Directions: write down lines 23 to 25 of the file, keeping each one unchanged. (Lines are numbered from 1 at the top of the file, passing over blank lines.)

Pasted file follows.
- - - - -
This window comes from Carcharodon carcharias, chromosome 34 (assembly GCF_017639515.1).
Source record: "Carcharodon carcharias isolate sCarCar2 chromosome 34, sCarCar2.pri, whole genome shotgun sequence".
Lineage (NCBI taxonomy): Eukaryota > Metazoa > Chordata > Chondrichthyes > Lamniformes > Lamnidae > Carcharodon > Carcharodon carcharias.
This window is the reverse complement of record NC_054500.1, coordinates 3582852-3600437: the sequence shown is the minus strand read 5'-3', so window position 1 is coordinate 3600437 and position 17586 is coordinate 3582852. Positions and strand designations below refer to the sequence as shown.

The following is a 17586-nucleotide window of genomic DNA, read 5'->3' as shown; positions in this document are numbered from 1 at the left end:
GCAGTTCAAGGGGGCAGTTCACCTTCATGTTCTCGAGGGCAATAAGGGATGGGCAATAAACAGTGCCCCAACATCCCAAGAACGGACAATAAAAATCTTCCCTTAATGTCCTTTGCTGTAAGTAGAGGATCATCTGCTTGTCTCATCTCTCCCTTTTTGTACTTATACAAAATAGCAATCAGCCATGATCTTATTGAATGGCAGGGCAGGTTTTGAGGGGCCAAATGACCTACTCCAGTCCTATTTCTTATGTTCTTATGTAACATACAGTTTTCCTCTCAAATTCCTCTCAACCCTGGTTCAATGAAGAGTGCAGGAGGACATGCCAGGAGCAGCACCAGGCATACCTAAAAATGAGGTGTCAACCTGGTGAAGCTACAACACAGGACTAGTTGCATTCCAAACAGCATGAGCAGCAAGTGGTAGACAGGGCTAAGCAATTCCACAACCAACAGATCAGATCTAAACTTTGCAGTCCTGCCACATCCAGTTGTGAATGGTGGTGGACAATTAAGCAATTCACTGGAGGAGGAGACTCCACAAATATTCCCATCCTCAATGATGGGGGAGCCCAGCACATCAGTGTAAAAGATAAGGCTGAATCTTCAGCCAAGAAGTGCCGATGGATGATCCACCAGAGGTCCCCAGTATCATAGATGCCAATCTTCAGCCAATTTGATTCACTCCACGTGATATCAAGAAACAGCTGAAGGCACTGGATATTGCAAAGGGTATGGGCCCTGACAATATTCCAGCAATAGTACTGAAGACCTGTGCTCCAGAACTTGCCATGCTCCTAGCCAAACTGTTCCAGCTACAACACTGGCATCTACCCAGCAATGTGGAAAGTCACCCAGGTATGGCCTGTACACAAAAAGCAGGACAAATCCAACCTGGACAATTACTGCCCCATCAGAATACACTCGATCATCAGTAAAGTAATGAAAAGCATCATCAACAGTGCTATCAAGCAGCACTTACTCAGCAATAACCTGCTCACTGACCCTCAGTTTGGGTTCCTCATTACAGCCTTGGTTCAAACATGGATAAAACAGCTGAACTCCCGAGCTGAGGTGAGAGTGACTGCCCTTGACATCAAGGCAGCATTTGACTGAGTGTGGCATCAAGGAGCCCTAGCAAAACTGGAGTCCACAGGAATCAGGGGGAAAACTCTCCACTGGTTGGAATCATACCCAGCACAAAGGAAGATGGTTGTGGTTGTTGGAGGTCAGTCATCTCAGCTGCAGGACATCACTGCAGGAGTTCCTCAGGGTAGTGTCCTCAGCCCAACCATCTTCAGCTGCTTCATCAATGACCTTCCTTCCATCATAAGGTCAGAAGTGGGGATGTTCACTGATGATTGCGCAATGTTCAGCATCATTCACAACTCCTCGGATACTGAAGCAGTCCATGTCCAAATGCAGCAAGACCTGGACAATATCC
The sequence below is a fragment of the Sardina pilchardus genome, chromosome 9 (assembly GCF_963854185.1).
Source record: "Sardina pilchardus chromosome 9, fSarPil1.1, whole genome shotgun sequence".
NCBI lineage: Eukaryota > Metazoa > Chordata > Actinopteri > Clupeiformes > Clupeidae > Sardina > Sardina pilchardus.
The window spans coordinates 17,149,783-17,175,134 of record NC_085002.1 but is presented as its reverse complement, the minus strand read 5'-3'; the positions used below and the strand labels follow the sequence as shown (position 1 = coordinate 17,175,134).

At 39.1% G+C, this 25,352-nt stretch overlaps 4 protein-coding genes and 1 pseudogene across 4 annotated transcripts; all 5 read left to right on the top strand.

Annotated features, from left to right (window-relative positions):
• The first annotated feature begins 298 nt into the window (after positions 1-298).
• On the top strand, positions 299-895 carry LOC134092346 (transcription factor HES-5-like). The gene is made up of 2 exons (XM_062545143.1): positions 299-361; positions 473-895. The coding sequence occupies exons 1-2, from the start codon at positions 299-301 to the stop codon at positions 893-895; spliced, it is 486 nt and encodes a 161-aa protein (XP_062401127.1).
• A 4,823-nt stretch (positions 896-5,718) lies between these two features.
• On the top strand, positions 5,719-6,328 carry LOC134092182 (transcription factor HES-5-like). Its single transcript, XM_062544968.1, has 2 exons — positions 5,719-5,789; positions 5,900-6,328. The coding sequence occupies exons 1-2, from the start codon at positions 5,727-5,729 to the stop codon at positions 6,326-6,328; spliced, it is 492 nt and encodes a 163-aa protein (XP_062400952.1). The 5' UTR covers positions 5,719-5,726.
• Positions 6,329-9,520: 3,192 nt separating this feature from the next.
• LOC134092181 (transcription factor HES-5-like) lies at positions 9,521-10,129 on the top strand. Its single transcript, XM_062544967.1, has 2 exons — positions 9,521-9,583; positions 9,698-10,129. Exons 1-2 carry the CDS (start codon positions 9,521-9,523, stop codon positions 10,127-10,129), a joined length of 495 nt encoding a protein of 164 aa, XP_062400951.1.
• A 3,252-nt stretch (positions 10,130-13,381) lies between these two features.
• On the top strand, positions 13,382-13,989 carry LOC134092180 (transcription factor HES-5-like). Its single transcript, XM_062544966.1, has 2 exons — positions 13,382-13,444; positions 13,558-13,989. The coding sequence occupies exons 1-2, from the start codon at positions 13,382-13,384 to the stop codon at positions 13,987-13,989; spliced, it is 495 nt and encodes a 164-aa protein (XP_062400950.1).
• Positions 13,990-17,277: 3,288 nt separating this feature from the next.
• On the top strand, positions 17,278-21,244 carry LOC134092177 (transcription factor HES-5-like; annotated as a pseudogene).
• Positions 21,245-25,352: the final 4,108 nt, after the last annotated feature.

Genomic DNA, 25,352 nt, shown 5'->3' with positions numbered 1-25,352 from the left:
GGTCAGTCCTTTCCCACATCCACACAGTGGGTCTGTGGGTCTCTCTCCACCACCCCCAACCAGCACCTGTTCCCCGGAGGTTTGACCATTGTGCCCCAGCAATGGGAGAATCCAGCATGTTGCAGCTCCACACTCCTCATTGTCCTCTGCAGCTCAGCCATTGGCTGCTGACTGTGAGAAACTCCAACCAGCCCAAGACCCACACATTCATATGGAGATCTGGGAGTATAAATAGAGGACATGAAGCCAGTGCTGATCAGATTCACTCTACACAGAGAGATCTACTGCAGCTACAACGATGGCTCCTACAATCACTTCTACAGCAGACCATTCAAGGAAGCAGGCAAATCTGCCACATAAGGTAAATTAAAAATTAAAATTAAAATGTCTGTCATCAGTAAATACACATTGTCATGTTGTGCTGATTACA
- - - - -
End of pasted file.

• Positions 21,245-25,352: the final 4,108 nt, after the last annotated feature.

Genomic DNA, 25,352 nt, shown 5'->3' with positions numbered 1-25,352 from the left:
GGTCAGTCCTTTCCCACATCCACACAGTGGGTCTGTGGGTCTCTCTCCACCACCCCCAACCAGCACCTGTTCCCCGGAGGTTTGACCATTGTGCCCCAGCAATGGGAGAATCCAGCATGTTGCAGCTCCACACTCCTCATTGTCCTCTGCAGCTCAGCCATTGGCTGCTGACTGTGAGAAACTCCAACCAGCCCAAGACCCACACATTCATATGGAGATCTGGGAGTATAAATAGAGGACATGAAGCCAGTGCTGATCAGATTCACTCTACACAGAGAGATCTACTGCAGCTACAACGATGGCTCCTACAATCACTTCTACAGCAGACCATTCAAGGAAGCAGGCAAATCTGCCACATAAGGTAAATTAAAAATTAAAATTAAAATGTCTGTCATCAGTAAATACACATTGTCATGTTGTGCTGATTACA